With the general election less than two weeks away, we look at the manifestos published by the three main political parties and what they mean for employment law.
The Conservative Party manifesto concentrates more on what the party has done in Government than on what it intends to do if re-elected and is short on detail; for example, it states that they will "raise standards in workers' rights" without saying what this means.
The manifesto deals with the enforcement of employment rights: it promises that a single enforcement body will be created for labour standards and there will be a crackdown on employers abusing employment law.
A number of promises that will benefit carers appear in the document. The Conservatives will: extend the entitlement to leave for unpaid carers to a week; continue the changes to neo-natal leave; extend redundancy protection for women who have recently had a child; make it easier for fathers to take paternity leave; provide more time off for those with families and caring responsibilities; fund more childcare before and after school and during school holidays; and encourage flexible working.
Other miscellaneous proposals include ensuring workers have the right to request a more predictable contract, launching a review on how to better support the self-employed, and reducing the disability employment gap. Larger businesses will be pleased to hear that there will be more flexibility in using the apprenticeship levy.
Lastly, there is an indication that one of the proposed reforms to termination payments in the public sector will finally take place, as there is a commitment to claw back redundancy payments when high-paid civil servants move between jobs.
The Labour Party manifesto provides an extremely long shopping list of measures that will improve workers' rights and strengthen the power of trade unions.
There are too many promises to list in full but here are some of the headline points:
- A living wage of £10 per hour for all workers aged 16+
- Average working hours to be reduced to 32 hours per week within 10 years with no loss of pay
- Large companies to give employees 10% ownership of the company
- One third of boards to be elected worker-directors
- A new Ministry for Employment Rights, which will roll out compulsory sectoral collective bargaining on pay and working hours, with the aim of increasing pay
- Full employment rights for everyone from day one
- The end of bogus self-employment and a new single status of worker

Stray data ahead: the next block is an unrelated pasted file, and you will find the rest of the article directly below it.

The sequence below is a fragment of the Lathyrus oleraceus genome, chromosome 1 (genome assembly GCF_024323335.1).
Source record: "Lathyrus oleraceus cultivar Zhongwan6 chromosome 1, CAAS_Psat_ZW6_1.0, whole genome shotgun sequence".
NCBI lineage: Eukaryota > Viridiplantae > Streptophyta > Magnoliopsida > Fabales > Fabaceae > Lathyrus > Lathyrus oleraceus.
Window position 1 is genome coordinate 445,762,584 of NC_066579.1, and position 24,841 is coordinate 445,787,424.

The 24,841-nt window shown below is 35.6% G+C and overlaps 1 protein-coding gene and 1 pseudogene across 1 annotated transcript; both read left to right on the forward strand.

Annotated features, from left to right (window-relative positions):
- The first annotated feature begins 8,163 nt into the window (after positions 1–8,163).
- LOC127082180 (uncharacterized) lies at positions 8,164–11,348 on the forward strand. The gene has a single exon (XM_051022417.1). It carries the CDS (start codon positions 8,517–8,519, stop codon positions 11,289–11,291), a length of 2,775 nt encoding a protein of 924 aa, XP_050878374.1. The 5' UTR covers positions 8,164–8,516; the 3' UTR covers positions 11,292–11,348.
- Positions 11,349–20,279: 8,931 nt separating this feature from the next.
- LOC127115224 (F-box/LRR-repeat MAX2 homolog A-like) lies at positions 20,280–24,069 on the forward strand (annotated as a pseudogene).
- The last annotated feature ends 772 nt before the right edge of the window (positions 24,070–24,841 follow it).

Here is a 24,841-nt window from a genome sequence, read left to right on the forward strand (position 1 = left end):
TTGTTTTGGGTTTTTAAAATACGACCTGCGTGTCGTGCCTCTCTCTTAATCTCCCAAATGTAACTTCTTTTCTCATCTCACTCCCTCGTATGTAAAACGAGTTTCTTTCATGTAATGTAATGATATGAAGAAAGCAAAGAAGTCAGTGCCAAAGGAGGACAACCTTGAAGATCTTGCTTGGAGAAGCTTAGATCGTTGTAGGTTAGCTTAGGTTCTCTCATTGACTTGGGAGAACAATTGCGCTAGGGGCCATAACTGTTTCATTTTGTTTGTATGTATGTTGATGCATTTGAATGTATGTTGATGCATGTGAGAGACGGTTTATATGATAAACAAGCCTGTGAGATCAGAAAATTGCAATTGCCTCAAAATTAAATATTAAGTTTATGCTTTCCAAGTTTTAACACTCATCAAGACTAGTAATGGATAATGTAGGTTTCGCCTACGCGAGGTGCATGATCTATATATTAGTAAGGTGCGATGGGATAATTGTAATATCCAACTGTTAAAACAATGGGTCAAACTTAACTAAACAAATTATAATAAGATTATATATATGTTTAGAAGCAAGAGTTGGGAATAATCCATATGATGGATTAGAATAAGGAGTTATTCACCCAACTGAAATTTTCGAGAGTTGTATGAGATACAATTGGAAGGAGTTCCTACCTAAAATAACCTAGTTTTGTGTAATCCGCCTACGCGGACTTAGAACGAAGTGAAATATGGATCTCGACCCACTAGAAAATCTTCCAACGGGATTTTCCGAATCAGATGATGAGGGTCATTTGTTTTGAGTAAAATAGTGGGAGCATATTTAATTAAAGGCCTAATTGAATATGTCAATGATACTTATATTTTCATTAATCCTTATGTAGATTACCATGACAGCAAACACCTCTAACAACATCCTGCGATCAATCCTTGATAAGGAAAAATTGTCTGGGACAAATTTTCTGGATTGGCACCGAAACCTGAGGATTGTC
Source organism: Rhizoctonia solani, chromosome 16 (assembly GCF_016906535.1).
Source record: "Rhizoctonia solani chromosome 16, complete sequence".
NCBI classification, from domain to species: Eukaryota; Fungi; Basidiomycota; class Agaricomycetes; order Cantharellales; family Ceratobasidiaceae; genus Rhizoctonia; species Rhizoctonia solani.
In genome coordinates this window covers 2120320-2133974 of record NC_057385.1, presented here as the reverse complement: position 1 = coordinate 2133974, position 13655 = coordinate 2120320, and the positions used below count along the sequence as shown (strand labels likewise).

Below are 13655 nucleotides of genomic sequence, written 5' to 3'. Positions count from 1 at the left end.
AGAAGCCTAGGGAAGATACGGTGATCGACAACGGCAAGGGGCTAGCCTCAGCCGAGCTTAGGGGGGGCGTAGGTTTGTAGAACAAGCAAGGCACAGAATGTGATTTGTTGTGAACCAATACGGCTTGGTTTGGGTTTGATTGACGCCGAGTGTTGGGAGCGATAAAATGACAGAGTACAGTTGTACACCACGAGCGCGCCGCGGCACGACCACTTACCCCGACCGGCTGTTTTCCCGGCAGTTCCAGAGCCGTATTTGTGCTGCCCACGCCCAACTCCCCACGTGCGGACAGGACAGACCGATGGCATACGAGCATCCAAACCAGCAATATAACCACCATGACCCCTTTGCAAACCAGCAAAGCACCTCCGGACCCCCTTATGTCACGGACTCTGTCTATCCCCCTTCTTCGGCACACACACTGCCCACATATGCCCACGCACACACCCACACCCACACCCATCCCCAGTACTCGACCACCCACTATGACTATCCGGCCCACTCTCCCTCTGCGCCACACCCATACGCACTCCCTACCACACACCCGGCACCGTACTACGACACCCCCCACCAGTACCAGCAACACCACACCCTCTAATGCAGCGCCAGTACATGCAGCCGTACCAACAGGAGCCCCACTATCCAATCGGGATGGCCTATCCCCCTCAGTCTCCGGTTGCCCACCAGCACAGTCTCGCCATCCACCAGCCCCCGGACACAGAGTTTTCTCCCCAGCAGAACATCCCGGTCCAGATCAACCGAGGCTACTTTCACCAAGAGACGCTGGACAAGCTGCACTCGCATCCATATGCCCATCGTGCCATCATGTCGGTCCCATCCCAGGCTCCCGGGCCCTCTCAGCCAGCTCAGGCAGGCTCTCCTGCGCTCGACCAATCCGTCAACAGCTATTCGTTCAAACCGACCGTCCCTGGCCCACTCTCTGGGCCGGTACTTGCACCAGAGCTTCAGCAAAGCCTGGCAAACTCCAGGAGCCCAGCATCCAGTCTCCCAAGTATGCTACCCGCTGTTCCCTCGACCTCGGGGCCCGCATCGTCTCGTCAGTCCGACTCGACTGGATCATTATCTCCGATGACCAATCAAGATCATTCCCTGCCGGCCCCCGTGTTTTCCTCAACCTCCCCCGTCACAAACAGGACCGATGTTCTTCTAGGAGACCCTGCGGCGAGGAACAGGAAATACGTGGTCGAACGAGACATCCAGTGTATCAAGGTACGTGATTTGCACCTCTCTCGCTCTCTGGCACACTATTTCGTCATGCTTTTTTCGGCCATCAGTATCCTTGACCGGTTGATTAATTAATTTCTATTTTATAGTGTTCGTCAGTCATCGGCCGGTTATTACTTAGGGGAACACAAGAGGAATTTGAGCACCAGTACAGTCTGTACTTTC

- Zero hours contracts and unpaid internships to be banned
- Four new bank holidays
- Repeal of the Trade Union Act 2016, unions to be able to use electronic balloting and to have more rights of access to workplaces
- Breaks during shifts and cancelled shifts to be paid
- The opt-out from the Working Time Regulations to be abolished
- An extension of family-friendly rights, with higher pay
It is hard to see how employers will fund these manifesto promises without cutting jobs, or how they can result in anything other than a decrease in productivity.
By contrast, the manifesto published by the Liberal Democrats has a shorter list of proposals, aimed at modernising employment rights. In terms of enforcement, they will establish a Worker Protection Enforcement Agency to protect people in precarious work, and will strengthen the ability of unions to represent workers effectively (including a right to access workplaces). They will set up an independent review on setting a genuine living wage across all sectors and will make flexible working available to everyone from day one.
Large companies will have to monitor and publish data on gender, BAME and LGBT+ employment levels and pay gaps. Staff in listed companies with more than 250 employees will have the right to request shares, and large companies will have at least one employee representative on the board; there will also be staff representation on remuneration committees. Employers who invest in employees' mental wellbeing will pay reduced business rates.
Lastly, the manifesto contains a number of promises around the gig economy, including establishing a new "dependent contractor" status between employment and self-employment (as recommended by the Taylor Review), and reviewing the tax and NIC status of all types of workers to ensure fair treatment.
All of the manifestos contain proposals that will lead to changes in employment law, and give us a flavour of the direction in which employment law will travel, depending on who wins the election.
However, manifesto documents are not legally binding and cannot be enforced so there is no guarantee that what you see is what you will get. There is a great deal of public cynicism around manifesto promises (leading to Brexit Party leader Nigel Farage launching a "contract with the British people" rather than a manifesto), which is symptomatic of our current lack of trust in politicians. If the Government breaks a manifesto pledge, our remedy is at the ballot box in the next election rather than in the courts.
Bernard Baruch appears to have been ahead of his time when he said in 1960 "vote for the man who promises least; he'll be the least disappointing".